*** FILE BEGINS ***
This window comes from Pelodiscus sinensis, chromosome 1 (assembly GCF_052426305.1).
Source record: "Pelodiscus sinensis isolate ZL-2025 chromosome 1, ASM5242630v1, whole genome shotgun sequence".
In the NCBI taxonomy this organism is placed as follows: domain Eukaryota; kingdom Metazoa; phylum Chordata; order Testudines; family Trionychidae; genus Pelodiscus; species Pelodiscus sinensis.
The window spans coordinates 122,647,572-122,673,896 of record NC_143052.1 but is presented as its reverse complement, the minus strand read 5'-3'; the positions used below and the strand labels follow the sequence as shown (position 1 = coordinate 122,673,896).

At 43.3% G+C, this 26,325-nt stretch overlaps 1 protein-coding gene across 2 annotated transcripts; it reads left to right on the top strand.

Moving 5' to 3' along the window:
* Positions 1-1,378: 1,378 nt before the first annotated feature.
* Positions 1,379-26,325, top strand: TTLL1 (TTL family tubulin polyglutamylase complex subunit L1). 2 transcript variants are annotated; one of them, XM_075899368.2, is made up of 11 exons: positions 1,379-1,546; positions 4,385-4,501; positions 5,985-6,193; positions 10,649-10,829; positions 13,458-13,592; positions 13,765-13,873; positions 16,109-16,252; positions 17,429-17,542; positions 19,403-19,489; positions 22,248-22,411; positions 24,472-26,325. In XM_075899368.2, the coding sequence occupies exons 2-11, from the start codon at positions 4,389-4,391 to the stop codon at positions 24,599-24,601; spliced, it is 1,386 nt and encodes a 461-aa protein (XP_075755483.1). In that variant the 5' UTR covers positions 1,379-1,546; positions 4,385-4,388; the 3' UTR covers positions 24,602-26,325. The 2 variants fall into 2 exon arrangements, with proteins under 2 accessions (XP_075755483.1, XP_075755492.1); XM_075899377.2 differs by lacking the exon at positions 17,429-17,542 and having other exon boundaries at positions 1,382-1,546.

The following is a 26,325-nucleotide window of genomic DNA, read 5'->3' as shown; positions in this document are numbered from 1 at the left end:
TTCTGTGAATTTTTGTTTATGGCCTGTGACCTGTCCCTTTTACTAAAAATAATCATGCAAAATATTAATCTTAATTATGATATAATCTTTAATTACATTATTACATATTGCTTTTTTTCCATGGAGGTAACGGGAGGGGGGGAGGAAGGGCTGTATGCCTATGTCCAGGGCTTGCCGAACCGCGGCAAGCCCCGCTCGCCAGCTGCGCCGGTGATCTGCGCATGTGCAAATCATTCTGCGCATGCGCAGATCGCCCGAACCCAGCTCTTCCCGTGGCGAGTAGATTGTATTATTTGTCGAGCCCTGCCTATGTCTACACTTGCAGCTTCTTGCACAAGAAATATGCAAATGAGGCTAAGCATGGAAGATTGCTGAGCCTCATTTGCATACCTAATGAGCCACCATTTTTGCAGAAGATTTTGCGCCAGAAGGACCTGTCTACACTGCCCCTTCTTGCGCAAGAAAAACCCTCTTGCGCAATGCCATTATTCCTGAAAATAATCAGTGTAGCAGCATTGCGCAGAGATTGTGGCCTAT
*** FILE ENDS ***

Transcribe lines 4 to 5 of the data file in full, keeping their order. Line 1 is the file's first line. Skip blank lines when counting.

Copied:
The window spans coordinates 122,647,572-122,673,896 of record NC_143052.1 but is presented as its reverse complement, the minus strand read 5'-3'; the positions used below and the strand labels follow the sequence as shown (position 1 = coordinate 122,673,896).

At 43.3% G+C, this 26,325-nt stretch overlaps 1 protein-coding gene across 2 annotated transcripts; it reads left to right on the top strand.